Kit Car Builder, December 2003
PORSCHE’S 718 race car, introduced in 1957, has all the elements necessary for replication. There were only 33 ever built. They were very successful on the tracks. They look cool. They have lots of performance potential today that was never realized when they were produced. You probably won’t have to spend a bundle of cash to build a replica. They are a blast to drive. And their rarity keeps the process at unobtainable levels, except for the extremely well-heeled.
Well, as you can see here, someone else thought that replicating the Porsche 718 RSK was a great idea too. Thunder Ranch has been developing this car for what seems like a long time and it’s a natural progression for this company. Like the original RSK, the Thunder Ranch version is based on a 550 Spyder chassis. However, unlike the original, the RSK won’t replace the other car in TR’s line-up.
|Thunder Ranch of course has been building a version of the Beck Spyder for quite some time and slightly modified the hefty 3″ round ladder-style frame to accommodate the RSK body. The chassis are powdercoated and designed to use VW suspension components. This prototype turnkey car uses a new VW twin beam front suspension with torsion bars, trailing arms and regular shocks. The rear is also a stock VW torsion tube arrangement fitted with 26mm torsion bars, Thunder Ranch adjustable spring plates and swing arms with tube shocks. It doesn’t take much braking power to drag the little lightweight to a stop – stock drums at the rear and aftermarket discs up front.|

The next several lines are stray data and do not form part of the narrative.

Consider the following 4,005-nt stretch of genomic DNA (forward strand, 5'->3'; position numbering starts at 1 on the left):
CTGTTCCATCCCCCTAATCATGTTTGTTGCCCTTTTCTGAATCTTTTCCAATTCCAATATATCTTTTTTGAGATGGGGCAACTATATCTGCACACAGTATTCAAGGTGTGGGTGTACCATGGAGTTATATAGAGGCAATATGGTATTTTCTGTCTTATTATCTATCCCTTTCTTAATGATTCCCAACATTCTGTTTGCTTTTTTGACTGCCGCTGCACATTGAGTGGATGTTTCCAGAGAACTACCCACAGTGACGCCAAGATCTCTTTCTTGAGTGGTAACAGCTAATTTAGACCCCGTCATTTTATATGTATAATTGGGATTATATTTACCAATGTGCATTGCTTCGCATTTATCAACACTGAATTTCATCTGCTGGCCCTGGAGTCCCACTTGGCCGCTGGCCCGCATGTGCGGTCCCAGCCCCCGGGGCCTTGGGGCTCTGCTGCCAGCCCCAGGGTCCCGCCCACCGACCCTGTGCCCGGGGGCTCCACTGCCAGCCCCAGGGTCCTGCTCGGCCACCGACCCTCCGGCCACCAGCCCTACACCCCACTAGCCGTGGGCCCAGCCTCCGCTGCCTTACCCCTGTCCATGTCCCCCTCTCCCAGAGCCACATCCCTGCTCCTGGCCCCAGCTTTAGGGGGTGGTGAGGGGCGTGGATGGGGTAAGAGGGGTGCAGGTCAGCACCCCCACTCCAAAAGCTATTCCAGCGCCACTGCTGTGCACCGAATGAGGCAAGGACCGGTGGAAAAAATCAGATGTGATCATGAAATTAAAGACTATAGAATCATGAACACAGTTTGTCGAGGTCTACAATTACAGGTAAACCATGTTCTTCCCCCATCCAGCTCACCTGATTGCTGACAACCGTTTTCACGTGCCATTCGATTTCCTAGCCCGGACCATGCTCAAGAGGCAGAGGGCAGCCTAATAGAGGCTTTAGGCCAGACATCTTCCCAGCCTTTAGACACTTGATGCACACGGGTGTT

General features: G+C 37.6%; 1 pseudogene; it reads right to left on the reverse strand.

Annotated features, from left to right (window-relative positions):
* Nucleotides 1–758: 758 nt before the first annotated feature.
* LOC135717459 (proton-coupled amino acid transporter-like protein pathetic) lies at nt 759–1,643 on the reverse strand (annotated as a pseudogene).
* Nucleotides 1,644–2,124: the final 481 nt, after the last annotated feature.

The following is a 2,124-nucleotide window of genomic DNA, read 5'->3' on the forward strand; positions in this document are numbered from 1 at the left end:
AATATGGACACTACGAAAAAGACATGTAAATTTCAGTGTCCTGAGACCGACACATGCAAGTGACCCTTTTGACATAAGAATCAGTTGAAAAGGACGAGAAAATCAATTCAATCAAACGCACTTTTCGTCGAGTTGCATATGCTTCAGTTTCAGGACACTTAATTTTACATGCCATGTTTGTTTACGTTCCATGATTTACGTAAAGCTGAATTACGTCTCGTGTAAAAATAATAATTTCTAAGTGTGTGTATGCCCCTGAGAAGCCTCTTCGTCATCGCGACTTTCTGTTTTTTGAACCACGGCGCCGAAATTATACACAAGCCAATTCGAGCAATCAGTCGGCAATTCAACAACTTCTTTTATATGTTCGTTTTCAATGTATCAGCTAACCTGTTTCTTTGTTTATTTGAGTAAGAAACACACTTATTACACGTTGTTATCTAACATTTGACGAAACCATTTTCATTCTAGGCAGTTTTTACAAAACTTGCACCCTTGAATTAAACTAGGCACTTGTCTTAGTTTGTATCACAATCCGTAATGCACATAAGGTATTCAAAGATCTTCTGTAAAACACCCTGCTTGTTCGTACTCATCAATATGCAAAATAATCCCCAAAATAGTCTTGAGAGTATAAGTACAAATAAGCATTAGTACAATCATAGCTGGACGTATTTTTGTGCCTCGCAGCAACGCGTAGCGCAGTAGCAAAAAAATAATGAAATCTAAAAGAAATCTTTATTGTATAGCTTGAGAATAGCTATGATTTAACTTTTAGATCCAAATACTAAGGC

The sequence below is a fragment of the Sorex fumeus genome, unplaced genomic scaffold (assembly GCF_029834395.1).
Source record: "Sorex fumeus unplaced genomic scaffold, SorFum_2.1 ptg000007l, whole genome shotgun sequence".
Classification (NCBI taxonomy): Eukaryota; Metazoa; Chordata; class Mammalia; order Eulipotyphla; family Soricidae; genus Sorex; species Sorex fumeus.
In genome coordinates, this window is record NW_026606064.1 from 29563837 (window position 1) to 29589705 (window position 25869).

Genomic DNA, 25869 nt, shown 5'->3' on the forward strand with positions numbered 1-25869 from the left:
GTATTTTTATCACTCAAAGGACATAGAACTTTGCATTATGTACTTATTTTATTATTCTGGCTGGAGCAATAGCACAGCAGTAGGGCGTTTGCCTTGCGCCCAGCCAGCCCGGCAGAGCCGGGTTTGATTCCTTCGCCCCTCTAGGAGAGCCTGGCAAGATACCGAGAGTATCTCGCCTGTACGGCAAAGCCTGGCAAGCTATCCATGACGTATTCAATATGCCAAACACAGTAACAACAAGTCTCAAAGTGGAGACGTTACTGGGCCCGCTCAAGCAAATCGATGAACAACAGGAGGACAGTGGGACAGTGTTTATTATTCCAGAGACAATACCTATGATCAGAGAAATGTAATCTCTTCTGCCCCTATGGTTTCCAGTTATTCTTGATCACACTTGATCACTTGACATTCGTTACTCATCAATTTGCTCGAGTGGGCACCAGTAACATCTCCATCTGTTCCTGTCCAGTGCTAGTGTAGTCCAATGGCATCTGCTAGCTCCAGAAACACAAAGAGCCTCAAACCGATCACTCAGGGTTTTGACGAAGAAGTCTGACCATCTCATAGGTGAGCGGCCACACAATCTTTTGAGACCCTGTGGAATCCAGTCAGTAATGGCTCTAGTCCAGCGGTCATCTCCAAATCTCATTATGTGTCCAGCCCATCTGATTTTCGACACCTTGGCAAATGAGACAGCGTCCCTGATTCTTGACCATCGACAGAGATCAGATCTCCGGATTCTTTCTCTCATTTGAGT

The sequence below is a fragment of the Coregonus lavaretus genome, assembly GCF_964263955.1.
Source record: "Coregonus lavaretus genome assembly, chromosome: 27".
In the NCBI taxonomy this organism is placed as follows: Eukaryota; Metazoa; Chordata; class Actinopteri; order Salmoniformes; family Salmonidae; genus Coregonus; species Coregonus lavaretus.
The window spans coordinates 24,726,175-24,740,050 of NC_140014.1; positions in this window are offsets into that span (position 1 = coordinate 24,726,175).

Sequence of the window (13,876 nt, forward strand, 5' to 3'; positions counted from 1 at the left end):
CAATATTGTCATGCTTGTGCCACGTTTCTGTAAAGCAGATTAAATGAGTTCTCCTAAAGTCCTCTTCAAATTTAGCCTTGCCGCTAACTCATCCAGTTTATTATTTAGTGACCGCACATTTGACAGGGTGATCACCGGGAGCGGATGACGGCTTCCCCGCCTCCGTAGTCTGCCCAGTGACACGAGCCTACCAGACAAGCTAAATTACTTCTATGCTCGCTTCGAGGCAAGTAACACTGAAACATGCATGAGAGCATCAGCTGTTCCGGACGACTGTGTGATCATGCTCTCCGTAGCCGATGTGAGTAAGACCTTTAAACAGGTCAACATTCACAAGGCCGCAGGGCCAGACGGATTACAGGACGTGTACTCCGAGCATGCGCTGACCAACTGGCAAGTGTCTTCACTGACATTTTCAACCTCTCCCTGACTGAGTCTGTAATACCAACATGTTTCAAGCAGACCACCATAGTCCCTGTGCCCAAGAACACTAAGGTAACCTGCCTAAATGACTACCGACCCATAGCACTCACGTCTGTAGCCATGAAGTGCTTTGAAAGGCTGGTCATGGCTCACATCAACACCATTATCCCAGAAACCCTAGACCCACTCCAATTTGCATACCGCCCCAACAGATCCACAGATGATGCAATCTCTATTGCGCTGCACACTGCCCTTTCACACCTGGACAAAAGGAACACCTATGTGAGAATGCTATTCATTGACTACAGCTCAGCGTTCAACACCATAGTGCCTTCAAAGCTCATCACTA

Guys like Sterling moss, Ken Miles and Dan Gurney, who drove original RSKs to victory, could only dream of tires the size this replica is wearing – Falken 205-55/16 on 6″ Porsche Fuch alloy wheels up front and 225-40/17 on 7″ wheels out back.
The original car, weighting in at 1,168 pounds, was powered by a 1,500cc 4-cam flattie putting out 142 horses. The ’67 vintage boxer engine in this car was modified and built in house to a displacement of 1,915cc rated at about 115 horsepower. Internally it was outfitted with a 120 Eagle cam, Chevy hydraulic lifters, Mahle pistons and a forged Scat crank. A pair of 40mm IDA Weber carbs sit atop Weber intake manifolds to feed the little beast. Exhaust is purged though Thunder Ranch’s nice-sounding four-into-one pipes exiting out back in the center of the car. The rebuilt 4-speed transaxle is also out of an older vintage and fitted with a Kennedy clutch. Thunder Ranch also included a neat looking Derale oil cooler with a fan, mounted above the transaxle. The company also produces its own 911 fan shroud with integral alternator and fan.